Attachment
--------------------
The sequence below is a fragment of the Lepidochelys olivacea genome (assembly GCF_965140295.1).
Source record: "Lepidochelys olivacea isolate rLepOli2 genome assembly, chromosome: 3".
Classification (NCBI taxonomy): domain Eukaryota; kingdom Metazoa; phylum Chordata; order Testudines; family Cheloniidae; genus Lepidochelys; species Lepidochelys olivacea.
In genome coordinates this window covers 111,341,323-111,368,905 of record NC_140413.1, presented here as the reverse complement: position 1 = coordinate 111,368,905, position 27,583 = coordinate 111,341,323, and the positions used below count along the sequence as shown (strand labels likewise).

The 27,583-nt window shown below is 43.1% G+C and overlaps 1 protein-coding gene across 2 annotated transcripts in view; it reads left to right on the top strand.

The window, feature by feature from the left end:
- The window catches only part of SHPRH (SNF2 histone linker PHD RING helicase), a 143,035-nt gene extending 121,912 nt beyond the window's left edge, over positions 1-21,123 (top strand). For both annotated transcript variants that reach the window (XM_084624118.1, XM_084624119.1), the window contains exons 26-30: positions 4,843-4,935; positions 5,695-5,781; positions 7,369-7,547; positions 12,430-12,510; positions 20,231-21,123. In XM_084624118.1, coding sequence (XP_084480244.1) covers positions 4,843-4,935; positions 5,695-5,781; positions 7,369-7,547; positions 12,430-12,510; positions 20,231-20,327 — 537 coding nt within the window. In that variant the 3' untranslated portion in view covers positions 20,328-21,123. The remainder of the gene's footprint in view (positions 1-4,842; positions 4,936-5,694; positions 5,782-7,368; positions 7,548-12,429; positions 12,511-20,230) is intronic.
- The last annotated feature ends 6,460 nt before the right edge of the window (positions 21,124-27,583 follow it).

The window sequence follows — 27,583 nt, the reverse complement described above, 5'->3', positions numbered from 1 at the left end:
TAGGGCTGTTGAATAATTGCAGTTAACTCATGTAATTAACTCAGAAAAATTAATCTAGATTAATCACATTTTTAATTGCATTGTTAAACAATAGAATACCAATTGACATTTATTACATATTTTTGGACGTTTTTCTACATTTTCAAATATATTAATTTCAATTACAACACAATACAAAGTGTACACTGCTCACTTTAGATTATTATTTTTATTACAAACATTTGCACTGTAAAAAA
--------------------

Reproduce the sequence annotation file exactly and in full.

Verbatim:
The sequence below is a fragment of the Lepidochelys olivacea genome (assembly GCF_965140295.1).
Source record: "Lepidochelys olivacea isolate rLepOli2 genome assembly, chromosome: 3".
Classification (NCBI taxonomy): domain Eukaryota; kingdom Metazoa; phylum Chordata; order Testudines; family Cheloniidae; genus Lepidochelys; species Lepidochelys olivacea.
In genome coordinates this window covers 111,341,323-111,368,905 of record NC_140413.1, presented here as the reverse complement: position 1 = coordinate 111,368,905, position 27,583 = coordinate 111,341,323, and the positions used below count along the sequence as shown (strand labels likewise).

The 27,583-nt window shown below is 43.1% G+C and overlaps 1 protein-coding gene across 2 annotated transcripts in view; it reads left to right on the top strand.

The window, feature by feature from the left end:
- The window catches only part of SHPRH (SNF2 histone linker PHD RING helicase), a 143,035-nt gene extending 121,912 nt beyond the window's left edge, over positions 1-21,123 (top strand). For both annotated transcript variants that reach the window (XM_084624118.1, XM_084624119.1), the window contains exons 26-30: positions 4,843-4,935; positions 5,695-5,781; positions 7,369-7,547; positions 12,430-12,510; positions 20,231-21,123. In XM_084624118.1, coding sequence (XP_084480244.1) covers positions 4,843-4,935; positions 5,695-5,781; positions 7,369-7,547; positions 12,430-12,510; positions 20,231-20,327 — 537 coding nt within the window. In that variant the 3' untranslated portion in view covers positions 20,328-21,123. The remainder of the gene's footprint in view (positions 1-4,842; positions 4,936-5,694; positions 5,782-7,368; positions 7,548-12,429; positions 12,511-20,230) is intronic.
- The last annotated feature ends 6,460 nt before the right edge of the window (positions 21,124-27,583 follow it).

The window sequence follows — 27,583 nt, the reverse complement described above, 5'->3', positions numbered from 1 at the left end:
TAGGGCTGTTGAATAATTGCAGTTAACTCATGTAATTAACTCAGAAAAATTAATCTAGATTAATCACATTTTTAATTGCATTGTTAAACAATAGAATACCAATTGACATTTATTACATATTTTTGGACGTTTTTCTACATTTTCAAATATATTAATTTCAATTACAACACAATACAAAGTGTACACTGCTCACTTTAGATTATTATTTTTATTACAAACATTTGCACTGTAAAAAA